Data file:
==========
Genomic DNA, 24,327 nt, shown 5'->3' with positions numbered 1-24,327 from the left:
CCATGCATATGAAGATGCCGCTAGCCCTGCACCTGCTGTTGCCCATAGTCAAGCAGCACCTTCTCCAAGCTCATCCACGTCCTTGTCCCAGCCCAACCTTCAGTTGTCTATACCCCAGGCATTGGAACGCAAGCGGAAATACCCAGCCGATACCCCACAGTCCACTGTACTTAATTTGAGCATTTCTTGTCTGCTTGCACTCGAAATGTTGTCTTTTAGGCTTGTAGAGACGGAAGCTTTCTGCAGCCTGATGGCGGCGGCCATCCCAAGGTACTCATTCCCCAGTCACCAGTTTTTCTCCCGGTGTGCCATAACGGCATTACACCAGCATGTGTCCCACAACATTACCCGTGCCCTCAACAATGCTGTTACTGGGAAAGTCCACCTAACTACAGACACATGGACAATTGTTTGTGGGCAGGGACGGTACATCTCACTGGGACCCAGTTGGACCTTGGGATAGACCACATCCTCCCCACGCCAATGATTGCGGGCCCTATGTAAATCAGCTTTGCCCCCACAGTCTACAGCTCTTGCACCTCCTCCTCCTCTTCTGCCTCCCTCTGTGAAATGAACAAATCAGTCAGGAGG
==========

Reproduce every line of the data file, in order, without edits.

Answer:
Genomic DNA, 24,327 nt, shown 5'->3' with positions numbered 1-24,327 from the left:
CCATGCATATGAAGATGCCGCTAGCCCTGCACCTGCTGTTGCCCATAGTCAAGCAGCACCTTCTCCAAGCTCATCCACGTCCTTGTCCCAGCCCAACCTTCAGTTGTCTATACCCCAGGCATTGGAACGCAAGCGGAAATACCCAGCCGATACCCCACAGTCCACTGTACTTAATTTGAGCATTTCTTGTCTGCTTGCACTCGAAATGTTGTCTTTTAGGCTTGTAGAGACGGAAGCTTTCTGCAGCCTGATGGCGGCGGCCATCCCAAGGTACTCATTCCCCAGTCACCAGTTTTTCTCCCGGTGTGCCATAACGGCATTACACCAGCATGTGTCCCACAACATTACCCGTGCCCTCAACAATGCTGTTACTGGGAAAGTCCACCTAACTACAGACACATGGACAATTGTTTGTGGGCAGGGACGGTACATCTCACTGGGACCCAGTTGGACCTTGGGATAGACCACATCCTCCCCACGCCAATGATTGCGGGCCCTATGTAAATCAGCTTTGCCCCCACAGTCTACAGCTCTTGCACCTCCTCCTCCTCTTCTGCCTCCCTCTGTGAAATGAACAAATCAGTCAGGAGG